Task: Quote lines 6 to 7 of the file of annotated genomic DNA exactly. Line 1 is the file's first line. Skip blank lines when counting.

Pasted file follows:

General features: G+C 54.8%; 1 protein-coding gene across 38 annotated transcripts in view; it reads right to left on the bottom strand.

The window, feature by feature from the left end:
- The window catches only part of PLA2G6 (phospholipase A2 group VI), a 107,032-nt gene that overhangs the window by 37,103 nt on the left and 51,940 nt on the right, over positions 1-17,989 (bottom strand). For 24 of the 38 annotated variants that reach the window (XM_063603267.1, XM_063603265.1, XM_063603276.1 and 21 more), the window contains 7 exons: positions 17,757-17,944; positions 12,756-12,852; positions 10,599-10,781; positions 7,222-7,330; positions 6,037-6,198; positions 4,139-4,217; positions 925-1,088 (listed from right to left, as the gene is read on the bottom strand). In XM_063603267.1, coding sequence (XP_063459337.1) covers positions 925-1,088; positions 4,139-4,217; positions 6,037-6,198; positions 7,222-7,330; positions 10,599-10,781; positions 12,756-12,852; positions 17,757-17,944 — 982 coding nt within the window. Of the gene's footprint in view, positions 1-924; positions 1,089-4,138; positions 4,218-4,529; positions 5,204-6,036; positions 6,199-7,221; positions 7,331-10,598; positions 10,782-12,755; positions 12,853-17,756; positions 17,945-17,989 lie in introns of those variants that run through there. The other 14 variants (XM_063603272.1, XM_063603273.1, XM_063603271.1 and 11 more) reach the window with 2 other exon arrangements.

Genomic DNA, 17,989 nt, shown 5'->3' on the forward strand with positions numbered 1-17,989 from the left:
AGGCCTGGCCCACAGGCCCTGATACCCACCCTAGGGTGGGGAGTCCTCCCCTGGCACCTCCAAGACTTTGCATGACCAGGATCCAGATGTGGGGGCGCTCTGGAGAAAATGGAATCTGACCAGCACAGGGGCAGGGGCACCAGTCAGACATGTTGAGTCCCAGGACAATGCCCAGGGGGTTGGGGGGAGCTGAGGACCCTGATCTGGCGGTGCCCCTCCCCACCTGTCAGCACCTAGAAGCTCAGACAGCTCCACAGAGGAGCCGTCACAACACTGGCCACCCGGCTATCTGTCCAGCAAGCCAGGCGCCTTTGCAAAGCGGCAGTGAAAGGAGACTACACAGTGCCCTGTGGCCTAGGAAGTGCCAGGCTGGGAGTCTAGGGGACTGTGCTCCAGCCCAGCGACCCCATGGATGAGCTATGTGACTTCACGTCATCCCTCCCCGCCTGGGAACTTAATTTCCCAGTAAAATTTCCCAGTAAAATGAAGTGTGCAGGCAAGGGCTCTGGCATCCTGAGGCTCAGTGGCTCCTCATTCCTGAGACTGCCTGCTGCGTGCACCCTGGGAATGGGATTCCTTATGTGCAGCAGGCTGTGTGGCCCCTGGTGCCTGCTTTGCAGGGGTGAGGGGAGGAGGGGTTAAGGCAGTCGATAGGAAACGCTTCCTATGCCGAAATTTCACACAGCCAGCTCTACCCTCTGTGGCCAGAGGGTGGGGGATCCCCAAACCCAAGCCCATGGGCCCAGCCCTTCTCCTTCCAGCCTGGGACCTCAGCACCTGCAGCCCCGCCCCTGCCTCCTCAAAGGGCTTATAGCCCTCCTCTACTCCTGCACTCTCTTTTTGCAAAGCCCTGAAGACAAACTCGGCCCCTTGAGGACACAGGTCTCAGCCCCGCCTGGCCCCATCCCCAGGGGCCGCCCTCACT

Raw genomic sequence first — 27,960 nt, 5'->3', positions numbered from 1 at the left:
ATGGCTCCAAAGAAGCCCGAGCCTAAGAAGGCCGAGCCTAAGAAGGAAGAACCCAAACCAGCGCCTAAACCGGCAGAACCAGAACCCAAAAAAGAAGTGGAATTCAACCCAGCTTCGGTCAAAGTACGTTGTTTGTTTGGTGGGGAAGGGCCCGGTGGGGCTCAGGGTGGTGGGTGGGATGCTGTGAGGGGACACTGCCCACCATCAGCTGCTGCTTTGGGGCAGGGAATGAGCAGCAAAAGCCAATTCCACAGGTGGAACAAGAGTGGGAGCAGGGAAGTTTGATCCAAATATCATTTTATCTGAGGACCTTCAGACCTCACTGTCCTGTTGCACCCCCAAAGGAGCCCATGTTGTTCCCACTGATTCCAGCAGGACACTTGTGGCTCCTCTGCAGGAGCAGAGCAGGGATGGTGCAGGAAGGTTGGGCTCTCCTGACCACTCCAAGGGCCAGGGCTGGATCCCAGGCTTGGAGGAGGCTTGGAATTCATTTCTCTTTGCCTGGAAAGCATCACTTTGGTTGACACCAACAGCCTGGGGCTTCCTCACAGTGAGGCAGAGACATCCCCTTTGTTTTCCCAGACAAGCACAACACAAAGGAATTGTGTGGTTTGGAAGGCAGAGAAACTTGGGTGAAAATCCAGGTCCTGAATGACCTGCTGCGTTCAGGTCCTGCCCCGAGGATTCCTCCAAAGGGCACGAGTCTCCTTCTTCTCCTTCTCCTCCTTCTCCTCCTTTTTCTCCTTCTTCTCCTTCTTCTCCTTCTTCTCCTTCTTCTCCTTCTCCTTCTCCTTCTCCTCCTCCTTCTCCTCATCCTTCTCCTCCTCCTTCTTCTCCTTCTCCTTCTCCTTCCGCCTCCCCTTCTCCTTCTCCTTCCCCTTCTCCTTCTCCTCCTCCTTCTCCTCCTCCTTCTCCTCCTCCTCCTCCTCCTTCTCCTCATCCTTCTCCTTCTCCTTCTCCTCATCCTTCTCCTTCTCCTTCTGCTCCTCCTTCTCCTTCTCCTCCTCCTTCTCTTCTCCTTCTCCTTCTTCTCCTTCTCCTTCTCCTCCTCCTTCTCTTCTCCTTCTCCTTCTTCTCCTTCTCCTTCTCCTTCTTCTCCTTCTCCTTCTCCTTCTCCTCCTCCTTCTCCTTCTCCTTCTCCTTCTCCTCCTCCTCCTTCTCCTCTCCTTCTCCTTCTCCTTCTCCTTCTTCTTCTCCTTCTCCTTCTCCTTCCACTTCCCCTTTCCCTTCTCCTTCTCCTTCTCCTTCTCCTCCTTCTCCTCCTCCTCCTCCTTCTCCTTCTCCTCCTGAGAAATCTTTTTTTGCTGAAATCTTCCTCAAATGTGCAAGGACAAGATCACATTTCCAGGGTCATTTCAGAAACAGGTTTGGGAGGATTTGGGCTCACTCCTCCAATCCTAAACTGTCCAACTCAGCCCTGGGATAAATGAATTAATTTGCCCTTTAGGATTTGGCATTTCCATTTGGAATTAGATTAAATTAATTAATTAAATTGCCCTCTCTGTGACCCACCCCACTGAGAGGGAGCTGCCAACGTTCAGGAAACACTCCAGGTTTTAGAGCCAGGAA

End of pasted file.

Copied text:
Raw genomic sequence first — 27,960 nt, 5'->3', positions numbered from 1 at the left:
ATGGCTCCAAAGAAGCCCGAGCCTAAGAAGGCCGAGCCTAAGAAGGAAGAACCCAAACCAGCGCCTAAACCGGCAGAACCAGAACCCAAAAAAGAAGTGGAATTCAACCCAGCTTCGGTCAAAGTACGTTGTTTGTTTGGTGGGGAAGGGCCCGGTGGGGCTCAGGGTGGTGGGTGGGATGCTGTGAGGGGACACTGCCCACCATCAGCTGCTGCTTTGGGGCAGGGAATGAGCAGCAAAAGCCAATTCCACAGGTGGAACAAGAGTGGGAGCAGGGAAGTTTGATCCAAATATCATTTTATCTGAGGACCTTCAGACCTCACTGTCCTGTTGCACCCCCAAAGGAGCCCATGTTGTTCCCACTGATTCCAGCAGGACACTTGTGGCTCCTCTGCAGGAGCAGAGCAGGGATGGTGCAGGAAGGTTGGGCTCTCCTGACCACTCCAAGGGCCAGGGCTGGATCCCAGGCTTGGAGGAGGCTTGGAATTCATTTCTCTTTGCCTGGAAAGCATCACTTTGGTTGACACCAACAGCCTGGGGCTTCCTCACAGTGAGGCAGAGACATCCCCTTTGTTTTCCCAGACAAGCACAACACAAAGGAATTGTGTGGTTTGGAAGGCAGAGAAACTTGGGTGAAAATCCAGGTCCTGAATGACCTGCTGCGTTCAGGTCCTGCCCCGAGGATTCCTCCAAAGGGCACGAGTCTCCTTCTTCTCCTTCTCCTCCTTCTCCTCCTTTTTCTCCTTCTTCTCCTTCTTCTCCTTCTTCTCCTTCTTCTCCTTCTCCTTCTCCTTCTCCTCCTCCTTCTCCTCATCCTTCTCCTCCTCCTTCTTCTCCTTCTCCTTCTCCTTCCGCCTCCCCTTCTCCTTCTCCTTCCCCTTCTCCTTCTCCTCCTCCTTCTCCTCCTCCTTCTCCTCCTCCTCCTCCTCCTTCTCCTCATCCTTCTCCTTCTCCTTCTCCTCATCCTTCTCCTTCTCCTTCTGCTCCTCCTTCTCCTTCTCCTCCTCCTTCTCTTCTCCTTCTCCTTCTTCTCCTTCTCCTTCTCCTCCTCCTTCTCTTCTCCTTCTCCTTCTTCTCCTTCTCCTTCTCCTTCTTCTCCTTCTCCTTCTCCTTCTCCTCCTCCTTCTCCTTCTCCTTCTCCTTCTCCTCCTCCTCCTTCTCCTCTCCTTCTCCTTCTCCTTCTCCTTCTTCTTCTCCTTCTCCTTCTCCTTCCACTTCCCCTTTCCCTTCTCCTTCTCCTTCTCCTTCTCCTCCTTCTCCTCCTCCTCCTCCTTCTCCTTCTCCTCCTGAGAAATCTTTTTTTGCTGAAATCTTCCTCAAATGTGCAAGGACAAGATCACATTTCCAGGGTCATTTCAGAAACAGGTTTGGGAGGATTTGGGCTCACTCCTCCAATCCTAAACTGTCCAACTCAGCCCTGGGATAAATGAATTAATTTGCCCTTTAGGATTTGGCATTTCCATTTGGAATTAGATTAAATTAATTAATTAAATTGCCCTCTCTGTGACCCACCCCACTGAGAGGGAGCTGCCAACGTTCAGGAAACACTCCAGGTTTTAGAGCCAGGAA